Alexandra L. Cermeño

Alexandra L. Cermeño
Lund University | LU · Department of Economic History

Doctor of Economic History

About

4
Publications
307
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25
Citations

Publications

Publications (4)
Article
Full-text available
This paper examines the relationship between the coming of the railroads, the expansion of primary education, and the introduction of national school curricula. Using fine-grained data on local education outcomes in Sweden in the nineteenth century, the paper tests the idea that the development of the railroad network enabled national school inspec...
Article
We examine the long-term effects of a series of Swedish towns founded by the Crown during the early modern period. Their advantage over rural parishes consisted in having monopoly rights to trade with the local hinterland. Since the optimum sites were occupied by medieval towns, the Crown could only aim for second-rate locations. Using difference-i...
Article
This paper explores the impact of new universities established in the USA between 1931 and 1980 on population density, GDP and market size measured from 1930 to 2010. The analysis is based on differences in differences on counties selected through propensity score matching, as well as an instrumental variable approach. The evidence suggests that co...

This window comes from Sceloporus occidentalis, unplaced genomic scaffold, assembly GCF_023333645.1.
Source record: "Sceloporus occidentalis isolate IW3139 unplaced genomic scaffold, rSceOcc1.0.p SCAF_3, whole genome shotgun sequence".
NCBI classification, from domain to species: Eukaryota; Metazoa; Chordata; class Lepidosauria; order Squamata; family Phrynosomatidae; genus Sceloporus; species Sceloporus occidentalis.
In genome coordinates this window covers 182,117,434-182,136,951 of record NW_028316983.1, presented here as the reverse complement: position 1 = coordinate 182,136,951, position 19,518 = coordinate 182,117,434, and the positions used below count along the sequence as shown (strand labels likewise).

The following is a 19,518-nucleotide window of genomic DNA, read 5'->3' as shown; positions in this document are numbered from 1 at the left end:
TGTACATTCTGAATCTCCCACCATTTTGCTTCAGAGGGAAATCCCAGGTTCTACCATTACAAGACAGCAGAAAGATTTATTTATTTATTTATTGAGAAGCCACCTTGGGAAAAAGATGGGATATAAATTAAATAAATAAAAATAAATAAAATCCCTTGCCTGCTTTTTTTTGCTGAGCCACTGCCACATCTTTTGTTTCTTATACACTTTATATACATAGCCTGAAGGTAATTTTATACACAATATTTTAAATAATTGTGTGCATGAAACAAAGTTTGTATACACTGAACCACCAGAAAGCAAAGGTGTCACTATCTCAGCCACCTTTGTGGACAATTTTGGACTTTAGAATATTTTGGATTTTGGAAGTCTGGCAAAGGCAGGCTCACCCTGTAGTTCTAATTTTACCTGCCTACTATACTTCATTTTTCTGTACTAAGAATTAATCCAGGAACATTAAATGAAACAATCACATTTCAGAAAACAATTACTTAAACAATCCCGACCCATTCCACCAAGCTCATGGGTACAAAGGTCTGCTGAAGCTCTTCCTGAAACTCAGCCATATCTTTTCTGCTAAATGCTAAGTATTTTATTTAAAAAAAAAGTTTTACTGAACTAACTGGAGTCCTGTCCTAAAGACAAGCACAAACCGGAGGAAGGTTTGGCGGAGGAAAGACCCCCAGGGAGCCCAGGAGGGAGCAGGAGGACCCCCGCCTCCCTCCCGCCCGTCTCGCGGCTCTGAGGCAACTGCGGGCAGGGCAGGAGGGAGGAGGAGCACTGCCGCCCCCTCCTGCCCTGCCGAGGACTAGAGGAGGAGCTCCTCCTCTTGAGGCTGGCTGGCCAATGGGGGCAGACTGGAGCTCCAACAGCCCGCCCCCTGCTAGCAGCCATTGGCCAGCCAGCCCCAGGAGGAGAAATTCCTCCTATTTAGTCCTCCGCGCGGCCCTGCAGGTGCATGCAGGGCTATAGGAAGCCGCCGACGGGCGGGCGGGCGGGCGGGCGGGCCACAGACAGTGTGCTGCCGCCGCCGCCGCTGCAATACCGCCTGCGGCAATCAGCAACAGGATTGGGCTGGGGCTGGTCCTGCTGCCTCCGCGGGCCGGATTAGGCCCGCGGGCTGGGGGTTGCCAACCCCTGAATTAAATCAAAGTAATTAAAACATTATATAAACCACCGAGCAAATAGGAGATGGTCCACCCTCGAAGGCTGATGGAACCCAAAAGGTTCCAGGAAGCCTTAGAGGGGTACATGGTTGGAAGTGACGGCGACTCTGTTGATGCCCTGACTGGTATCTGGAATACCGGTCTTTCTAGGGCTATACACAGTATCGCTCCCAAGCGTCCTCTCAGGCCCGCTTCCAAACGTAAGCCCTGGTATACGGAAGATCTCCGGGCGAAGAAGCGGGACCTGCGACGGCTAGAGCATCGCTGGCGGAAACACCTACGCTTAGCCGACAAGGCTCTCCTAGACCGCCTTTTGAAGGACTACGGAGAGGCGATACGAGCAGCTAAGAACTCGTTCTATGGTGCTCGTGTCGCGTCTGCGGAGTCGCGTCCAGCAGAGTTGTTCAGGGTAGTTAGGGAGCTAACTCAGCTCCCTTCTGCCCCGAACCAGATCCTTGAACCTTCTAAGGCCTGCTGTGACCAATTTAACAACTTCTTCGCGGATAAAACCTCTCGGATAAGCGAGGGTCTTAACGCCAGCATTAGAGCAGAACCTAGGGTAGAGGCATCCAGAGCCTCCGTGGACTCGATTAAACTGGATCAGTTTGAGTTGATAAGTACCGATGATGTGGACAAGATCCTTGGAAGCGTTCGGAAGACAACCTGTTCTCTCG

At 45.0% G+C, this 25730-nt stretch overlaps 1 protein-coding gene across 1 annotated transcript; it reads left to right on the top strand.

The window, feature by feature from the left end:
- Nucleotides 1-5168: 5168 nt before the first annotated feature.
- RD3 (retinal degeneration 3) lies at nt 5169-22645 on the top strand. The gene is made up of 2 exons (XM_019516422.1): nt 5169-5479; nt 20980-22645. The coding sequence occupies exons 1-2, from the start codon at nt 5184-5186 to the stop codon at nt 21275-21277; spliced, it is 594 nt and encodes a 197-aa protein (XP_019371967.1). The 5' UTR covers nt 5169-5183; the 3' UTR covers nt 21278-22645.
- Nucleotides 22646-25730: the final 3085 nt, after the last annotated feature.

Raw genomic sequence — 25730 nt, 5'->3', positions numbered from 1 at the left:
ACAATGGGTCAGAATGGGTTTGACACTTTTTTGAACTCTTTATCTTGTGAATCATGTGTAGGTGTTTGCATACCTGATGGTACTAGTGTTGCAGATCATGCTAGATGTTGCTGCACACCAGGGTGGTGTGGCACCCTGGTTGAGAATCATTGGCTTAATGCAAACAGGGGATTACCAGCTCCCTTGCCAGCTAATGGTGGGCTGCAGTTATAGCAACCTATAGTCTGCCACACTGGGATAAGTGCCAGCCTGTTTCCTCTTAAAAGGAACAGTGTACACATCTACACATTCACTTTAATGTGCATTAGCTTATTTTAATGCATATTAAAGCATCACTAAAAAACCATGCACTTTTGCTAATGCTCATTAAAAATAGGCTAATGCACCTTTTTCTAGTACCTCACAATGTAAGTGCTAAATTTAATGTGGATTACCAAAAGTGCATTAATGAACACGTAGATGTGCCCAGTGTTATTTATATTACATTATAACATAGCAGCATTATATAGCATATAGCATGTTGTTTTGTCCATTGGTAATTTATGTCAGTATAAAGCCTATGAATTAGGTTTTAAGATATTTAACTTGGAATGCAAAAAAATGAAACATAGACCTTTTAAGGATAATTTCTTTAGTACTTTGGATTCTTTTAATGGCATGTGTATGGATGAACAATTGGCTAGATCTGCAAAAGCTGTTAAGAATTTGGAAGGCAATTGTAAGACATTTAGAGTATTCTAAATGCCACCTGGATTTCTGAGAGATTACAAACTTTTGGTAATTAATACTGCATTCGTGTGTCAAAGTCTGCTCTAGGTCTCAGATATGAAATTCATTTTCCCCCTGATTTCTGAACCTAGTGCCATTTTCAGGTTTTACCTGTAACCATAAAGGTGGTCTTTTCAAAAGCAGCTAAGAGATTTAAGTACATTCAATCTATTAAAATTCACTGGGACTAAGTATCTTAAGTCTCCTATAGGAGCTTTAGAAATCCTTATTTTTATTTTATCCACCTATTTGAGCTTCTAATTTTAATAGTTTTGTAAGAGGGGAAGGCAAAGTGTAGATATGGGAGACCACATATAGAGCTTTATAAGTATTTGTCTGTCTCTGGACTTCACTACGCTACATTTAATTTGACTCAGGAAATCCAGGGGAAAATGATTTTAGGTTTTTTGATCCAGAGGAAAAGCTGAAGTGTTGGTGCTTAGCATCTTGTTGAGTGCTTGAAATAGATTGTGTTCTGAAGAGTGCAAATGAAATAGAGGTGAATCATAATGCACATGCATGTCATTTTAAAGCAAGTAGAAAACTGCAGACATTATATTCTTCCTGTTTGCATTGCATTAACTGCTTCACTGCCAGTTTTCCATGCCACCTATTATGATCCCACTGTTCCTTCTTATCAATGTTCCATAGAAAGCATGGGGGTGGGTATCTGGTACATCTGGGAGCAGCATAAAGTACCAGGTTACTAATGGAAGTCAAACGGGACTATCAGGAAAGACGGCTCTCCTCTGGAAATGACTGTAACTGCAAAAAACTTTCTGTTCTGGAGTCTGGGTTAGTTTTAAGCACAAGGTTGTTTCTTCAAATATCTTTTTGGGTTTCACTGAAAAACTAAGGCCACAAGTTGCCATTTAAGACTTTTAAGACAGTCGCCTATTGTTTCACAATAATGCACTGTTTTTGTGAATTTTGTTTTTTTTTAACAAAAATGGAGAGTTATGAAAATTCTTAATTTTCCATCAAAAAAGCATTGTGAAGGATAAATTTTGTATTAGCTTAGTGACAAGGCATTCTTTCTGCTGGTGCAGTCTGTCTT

Article
Full-text available
Despite the expanding role of services in the global economy, economic history has paid little attention to their geographic localization. This paper provides a description of the increasing specialization and localization patterns of services across US counties compared to other sectors from 1930 to 2010. It stresses that market potential influenc...

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Projects

Project (1)
Project
This project examines the validity of early church infrastructures location as a proxy for economic activity. We use historical data for all the churches built in Sweden before 1810 to calculate correlations with populations records from 1570 at the parish level. We examine how disasters and rebuildings of ancient churches correlate with parish population records trends in 1630, 1690, 1750, and 1810.